Tunisian lawyers release documents claiming ‘secret’ Islamist organisation
TUNIS - Lawyers representing two assassinated Tunisian opposition leaders disclosed court documents claiming the Islamist Ennahda Movement developed a sprawling “secret organisation” aimed at cementing its covert dominance of Tunisia’s political scene.
The documents, released during a news conference October 2 in Tunis, alleged that Egypt’s Muslim Brotherhood sent operatives to Tunis to train Ennahda members to run a clandestine, multifaceted operation in parallel to the party’s open organisation.
“The Muslim Brotherhood in Egypt was the technical adviser to set up the secret organisation of Ennahda,” said Ridha Raddaoui, the lawyers’ spokesman. “The Brotherhood of Egypt dispatched two of their experts on the issue to train Ennahda’s officials on how to build a secret arm.”
“The training session was disguised as a workshop on farming,” he said, reading from court documents from 2012 and 2013 when Ennahda was the country’s ruling party and controlled the judiciary and the powerful Interior Ministry.
“These are documents from the court. There is no doubt about their truth and the veracity of the details emerging about the secret organisation,” Raddaoui said.
Ennahda released a statement categorically rejecting that it had engaged in political activity outside the framework of the law.
Islamist figures said the accusations levelled at Ennahda reflected the “bankruptcy” of the radical leftist formations that sponsored the news conference. However, the lawyers said the documents were among a “trove” of papers seized by authorities at what appeared to be an Islamist covert operation site disguised as a driving school.
One of the operation’s leaders was alleged to be Mustapha Khedher, a former army officer who was jailed with other military officers in the 1990s for plotting to overthrow the government.
While the court documents provide no smoking gun about Ennahda’s involvement in political assassinations, they are likely to create further mistrust between Islamists and the country’s secularist camp.
Tunisian President Beji Caid Essebsi, the most influential secularist leader, in September said his “entente” with Ennahda had ended. Ennahda had established a de facto alliance with Caid Essebsi five years ago, gaining considerable influence in governance and policymaking and gaining international legitimacy.
Recently, however, that partnership became strained due to divergent electoral calculations and conflicting views on societal issues, including Caid Essebsi’s call for gender equality in inheritance.
Many Ennahda leaders expressed concern that the two camps’ fraying ties could have dangerous political consequences and advised the party’s leader to “return to the politics of entente.”
In an open letter to Ennahda President Rached Ghannouchi, leading figures in the Islamist party warned that the end of “entente” could result in “mounting tensions” and could endanger the democratic transition.
“There is no way out of the current political crisis except through a return to the politics of entente and the safeguarding of the balance between constitutionally ordained institutions,” Ennahda members, led by former Ghannouchi aide Lotfi Zitoun, wrote in the open letter.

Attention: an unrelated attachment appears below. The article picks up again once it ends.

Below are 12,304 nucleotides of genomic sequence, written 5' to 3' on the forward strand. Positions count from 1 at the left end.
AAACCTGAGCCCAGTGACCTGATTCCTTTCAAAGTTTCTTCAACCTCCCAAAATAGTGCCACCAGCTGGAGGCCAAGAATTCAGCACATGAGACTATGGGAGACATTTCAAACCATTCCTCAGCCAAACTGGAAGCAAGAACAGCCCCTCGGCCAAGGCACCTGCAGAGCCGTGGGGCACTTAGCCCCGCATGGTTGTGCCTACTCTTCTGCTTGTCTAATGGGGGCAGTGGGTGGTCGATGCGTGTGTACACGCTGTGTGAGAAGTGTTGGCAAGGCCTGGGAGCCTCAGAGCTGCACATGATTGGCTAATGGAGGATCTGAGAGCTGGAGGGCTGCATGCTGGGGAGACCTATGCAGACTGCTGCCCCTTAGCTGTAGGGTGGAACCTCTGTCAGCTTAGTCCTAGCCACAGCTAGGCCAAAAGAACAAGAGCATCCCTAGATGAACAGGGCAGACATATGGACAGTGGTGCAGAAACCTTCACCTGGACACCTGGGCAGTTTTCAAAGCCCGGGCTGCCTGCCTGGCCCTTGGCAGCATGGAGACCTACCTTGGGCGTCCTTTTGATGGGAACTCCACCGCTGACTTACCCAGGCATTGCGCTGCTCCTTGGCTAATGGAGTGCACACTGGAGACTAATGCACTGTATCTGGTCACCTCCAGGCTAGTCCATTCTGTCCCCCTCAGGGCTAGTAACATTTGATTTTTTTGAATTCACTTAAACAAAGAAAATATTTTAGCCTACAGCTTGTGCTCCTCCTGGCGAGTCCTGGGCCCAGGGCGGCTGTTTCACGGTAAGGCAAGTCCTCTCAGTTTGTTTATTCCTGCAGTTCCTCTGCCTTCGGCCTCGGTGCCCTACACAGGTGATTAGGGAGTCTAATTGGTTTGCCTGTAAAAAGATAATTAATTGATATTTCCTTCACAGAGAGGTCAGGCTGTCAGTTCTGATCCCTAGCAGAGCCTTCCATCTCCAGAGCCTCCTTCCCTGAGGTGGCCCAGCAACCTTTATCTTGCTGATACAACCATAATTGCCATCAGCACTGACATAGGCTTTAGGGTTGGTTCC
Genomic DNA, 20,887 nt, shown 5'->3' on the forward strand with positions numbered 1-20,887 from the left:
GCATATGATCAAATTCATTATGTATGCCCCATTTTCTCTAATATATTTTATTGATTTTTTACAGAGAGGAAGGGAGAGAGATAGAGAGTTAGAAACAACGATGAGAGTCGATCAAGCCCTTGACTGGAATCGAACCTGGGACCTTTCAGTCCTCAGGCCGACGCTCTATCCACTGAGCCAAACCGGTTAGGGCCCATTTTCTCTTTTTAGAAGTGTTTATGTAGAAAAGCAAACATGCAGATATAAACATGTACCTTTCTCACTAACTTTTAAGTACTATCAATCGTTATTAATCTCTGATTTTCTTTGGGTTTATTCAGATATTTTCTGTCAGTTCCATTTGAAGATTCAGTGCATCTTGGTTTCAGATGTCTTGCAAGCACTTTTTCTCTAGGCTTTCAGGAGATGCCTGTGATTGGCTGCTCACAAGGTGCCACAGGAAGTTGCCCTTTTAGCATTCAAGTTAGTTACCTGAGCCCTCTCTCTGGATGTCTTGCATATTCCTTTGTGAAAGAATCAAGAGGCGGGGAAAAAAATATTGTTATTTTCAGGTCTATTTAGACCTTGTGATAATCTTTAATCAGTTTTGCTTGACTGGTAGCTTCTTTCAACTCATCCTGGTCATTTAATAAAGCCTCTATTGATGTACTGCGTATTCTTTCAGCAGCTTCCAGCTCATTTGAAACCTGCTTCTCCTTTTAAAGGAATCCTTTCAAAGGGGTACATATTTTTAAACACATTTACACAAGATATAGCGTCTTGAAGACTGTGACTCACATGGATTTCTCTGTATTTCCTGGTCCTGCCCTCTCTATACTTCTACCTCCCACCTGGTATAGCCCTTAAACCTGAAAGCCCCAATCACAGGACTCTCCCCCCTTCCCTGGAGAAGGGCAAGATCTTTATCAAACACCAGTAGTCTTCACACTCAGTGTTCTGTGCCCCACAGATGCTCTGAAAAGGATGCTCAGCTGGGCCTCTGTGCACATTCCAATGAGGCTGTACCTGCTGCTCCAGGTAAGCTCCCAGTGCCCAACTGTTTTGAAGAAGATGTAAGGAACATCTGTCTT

“This requires the movement to stop taking sides in the dispute [between the president and the prime minister] and to take the initiative, from your end, of repairing ties with the president.”
Secular activist Boujemaa R’mili, a close friend of Caid Essebsi, warned that “Ennahda losing its entente could expose its leaders for prosecution about their roles in recruiting jihadists for war zones in Syria, Iraq and Libya and in fostering terrorism at home.”
Some of the revealed court documents alleged Ennahda had contact with extremist groups overseas. One document detailed how Khedher helped secure the release of Domenico Quirico, an Italian captured by jihadists in Syria, in September 2013.
“Khedher was on the Turkish border with Syria to receive him and hand him over to Italian intelligence services,” said Raddaoui, reading from one of the documents. “Khedher’s action was in return for secret information from the Italian services about the details of a meeting of Beji Caid Essebsi with a representative of the Italian services.”
“In a trade-off with the Italians, Khedher received secret information about a gas deal between Algeria and Italy,” he added.
Raddaoui also claimed the “secret organisation’s” activity included “intelligence eavesdropping” with sophisticated tools such as “recording pens.”
Other documents claimed the organisation had an “extensive database with detailed names and family ties of the leading criminals in Tunis.” Another provided “intimate details” of leading businessmen, military officers and former and current police officers. The document included recommendations on which figures to promote based on their perceived friendliness to Ennahda.
Another document detailed a training session for Islamists on how to effectively utilise “wiretapping” for intelligence purposes.
The lawyers said the documents were “a very small part of the troves (relating to) the secret organisation” that were seized by the police but long kept “in a dark room” by the Interior Ministry, which was previously controlled by Ennahda.
Zied Lakhdar, secretary-general of the leftist Democratic Patriots’ Movement, whose leader Chokri Belaid was assassinated in 2013, said: “The facts are before your eyes. They substantiate what we have been saying about Ennahda. It is not a party like the others.”
Zouheir Hamdi, head of the pan-Arab nationalist Popular Current party whose leader Mohamed Brahmi was also killed by suspected Islamist extremists, claimed: “The documents provide facts not analyses that Ennahda has a secret organisation. They display its genuine political identity of violence and its role in the bloodshed in Syria and Libya and other parts of the Arab nation.”